To ‘train’ the network the output values are compared to the required values and if they don’t match the values propagated by the hidden units are reweighted until they do, it’s trial and error. An important feature of these networks is that there are so many possibilities it’s extremely difficult to work out what process the hidden units undertake to produce the ‘correct’ sum. We compare the ‘in’ with the ‘out’ and do not (cannot) trace the computation. The ‘real-world’ consequence of this is that conducting some kind of audit to work out why you get a particular output value (whether the machine has a fault or bias) isn’t possible. Neural networks don’t ‘recognise’, ‘know’, or ‘learn’, they parse rules to analyse patterns of probability with binary numbers.
Q. I see. That all sounds a bit technical…
It's perhaps because of the subject matter, but it’s unfortunate (and ironic) that the field is so full of loaded, weasel words. I’m trying not to be drawn into using words like ‘learning’, ‘understand’ or ‘reading’, that don’t really resemble the human activity with the same name. I think the anthropomorphism or ambiguity makes it very difficult to understand (or explain) what these systems really do. We just make this problem worse by using ‘friendly’, human-like ‘chat’ interfaces with the system; it’s nice but it hides its true nature of our interaction.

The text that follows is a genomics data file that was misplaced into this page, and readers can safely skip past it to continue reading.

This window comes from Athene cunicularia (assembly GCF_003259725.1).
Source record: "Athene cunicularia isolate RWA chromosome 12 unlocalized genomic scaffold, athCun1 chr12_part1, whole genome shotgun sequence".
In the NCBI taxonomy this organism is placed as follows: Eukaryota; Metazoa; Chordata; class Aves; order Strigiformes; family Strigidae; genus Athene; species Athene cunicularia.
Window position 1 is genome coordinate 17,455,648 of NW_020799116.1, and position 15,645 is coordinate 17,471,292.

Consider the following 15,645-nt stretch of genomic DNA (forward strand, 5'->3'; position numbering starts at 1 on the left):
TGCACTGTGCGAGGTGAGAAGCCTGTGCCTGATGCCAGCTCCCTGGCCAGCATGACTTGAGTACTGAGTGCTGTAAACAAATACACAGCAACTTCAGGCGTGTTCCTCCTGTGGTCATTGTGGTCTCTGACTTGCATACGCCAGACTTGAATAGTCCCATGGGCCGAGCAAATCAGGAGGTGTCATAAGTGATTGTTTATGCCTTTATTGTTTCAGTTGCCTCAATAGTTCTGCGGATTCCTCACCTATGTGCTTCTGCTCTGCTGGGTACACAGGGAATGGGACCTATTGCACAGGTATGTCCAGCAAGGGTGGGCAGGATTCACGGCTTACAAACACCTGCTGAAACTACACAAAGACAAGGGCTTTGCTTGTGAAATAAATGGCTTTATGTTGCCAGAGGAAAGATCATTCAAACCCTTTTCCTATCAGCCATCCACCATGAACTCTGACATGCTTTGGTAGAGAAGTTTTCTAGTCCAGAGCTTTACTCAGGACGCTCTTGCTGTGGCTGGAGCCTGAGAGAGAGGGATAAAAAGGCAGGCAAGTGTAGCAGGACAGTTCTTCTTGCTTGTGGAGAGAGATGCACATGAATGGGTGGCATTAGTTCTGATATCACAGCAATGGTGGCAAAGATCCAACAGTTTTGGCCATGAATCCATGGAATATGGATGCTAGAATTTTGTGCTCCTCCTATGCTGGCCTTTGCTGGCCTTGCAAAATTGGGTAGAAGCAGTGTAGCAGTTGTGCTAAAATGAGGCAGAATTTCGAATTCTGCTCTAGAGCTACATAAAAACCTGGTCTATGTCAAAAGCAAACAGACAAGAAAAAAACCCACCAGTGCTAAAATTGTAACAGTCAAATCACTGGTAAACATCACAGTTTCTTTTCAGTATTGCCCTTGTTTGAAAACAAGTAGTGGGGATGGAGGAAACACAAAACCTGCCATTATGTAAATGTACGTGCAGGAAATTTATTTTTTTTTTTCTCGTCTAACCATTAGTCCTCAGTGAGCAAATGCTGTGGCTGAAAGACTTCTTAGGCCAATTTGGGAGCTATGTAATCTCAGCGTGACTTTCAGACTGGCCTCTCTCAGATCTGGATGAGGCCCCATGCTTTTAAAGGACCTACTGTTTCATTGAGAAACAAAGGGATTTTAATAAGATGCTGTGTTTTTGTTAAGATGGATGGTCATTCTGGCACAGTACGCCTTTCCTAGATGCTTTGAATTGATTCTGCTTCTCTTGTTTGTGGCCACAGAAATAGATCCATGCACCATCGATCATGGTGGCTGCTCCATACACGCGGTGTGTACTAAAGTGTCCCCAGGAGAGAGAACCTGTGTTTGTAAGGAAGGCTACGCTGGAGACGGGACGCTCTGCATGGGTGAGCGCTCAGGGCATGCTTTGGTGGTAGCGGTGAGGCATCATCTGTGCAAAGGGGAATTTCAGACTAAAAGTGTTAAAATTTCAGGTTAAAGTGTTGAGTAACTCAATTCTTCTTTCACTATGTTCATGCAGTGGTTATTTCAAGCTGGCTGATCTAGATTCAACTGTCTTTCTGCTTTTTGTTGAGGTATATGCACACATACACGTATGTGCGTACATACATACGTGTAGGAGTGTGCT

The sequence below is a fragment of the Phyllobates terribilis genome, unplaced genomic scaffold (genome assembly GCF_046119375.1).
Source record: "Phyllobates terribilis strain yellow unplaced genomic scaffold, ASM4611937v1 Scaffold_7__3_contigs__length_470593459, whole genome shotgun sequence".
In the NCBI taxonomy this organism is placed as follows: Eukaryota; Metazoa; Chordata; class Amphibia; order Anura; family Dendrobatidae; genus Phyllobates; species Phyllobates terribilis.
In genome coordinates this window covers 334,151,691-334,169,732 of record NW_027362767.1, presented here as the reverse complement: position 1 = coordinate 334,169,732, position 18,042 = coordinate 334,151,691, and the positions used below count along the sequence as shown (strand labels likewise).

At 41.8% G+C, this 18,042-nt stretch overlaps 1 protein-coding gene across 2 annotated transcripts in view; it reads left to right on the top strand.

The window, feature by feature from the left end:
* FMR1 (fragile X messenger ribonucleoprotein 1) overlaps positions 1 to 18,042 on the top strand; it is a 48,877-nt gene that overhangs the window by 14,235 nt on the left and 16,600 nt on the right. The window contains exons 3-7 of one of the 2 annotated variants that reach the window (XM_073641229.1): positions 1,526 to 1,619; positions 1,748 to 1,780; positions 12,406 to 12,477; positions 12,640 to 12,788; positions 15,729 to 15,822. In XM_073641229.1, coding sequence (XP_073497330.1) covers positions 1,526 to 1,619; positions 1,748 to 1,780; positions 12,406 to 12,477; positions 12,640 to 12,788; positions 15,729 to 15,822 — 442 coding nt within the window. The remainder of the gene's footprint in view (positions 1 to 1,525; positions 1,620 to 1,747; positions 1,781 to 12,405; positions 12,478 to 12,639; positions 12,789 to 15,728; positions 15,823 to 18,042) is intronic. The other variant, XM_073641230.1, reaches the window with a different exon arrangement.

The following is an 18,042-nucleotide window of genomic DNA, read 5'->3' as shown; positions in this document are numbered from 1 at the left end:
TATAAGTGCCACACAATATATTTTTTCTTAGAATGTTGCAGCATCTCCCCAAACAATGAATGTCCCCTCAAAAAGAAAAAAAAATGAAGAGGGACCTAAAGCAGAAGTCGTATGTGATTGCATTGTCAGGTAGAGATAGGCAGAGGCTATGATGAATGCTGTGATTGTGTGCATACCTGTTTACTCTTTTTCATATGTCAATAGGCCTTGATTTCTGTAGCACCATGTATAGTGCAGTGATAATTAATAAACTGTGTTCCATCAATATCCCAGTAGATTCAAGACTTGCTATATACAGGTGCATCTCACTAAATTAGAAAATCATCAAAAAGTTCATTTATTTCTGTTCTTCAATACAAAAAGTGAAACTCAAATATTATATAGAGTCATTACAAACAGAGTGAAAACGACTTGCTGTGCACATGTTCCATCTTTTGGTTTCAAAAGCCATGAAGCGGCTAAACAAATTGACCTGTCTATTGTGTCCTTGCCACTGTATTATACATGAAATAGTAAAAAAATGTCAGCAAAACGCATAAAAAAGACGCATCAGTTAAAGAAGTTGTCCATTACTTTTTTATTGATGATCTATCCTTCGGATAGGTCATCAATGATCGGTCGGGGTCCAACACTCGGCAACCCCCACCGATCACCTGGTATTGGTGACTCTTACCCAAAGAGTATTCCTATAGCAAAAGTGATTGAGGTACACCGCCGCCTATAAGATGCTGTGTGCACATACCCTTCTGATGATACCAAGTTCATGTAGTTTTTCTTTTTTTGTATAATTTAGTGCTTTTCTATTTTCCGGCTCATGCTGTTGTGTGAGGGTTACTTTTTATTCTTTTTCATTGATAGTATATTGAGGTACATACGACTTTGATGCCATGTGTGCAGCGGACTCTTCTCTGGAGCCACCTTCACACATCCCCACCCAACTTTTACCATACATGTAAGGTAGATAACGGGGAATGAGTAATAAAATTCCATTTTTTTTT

Q. Well, we’ve tackled a fair bit there and you’ve laid out a blueprint for what AI is, how about we reconvene next month to get a more specific about AI to beekeeping?
I can’t wait, there’s plenty to lay out there. I might just talk about the cost of AI too – those are some big numbers, in dollars and cents, as well as the cost to the environment…
Dave Black is a commercial-beekeeper-turned-hobbyist, now working in the kiwifruit industry. He is a regular science writer providing commentary on “what the books don't tell you”, via his Substack Beyond Bee Books, to which you can subscribe here.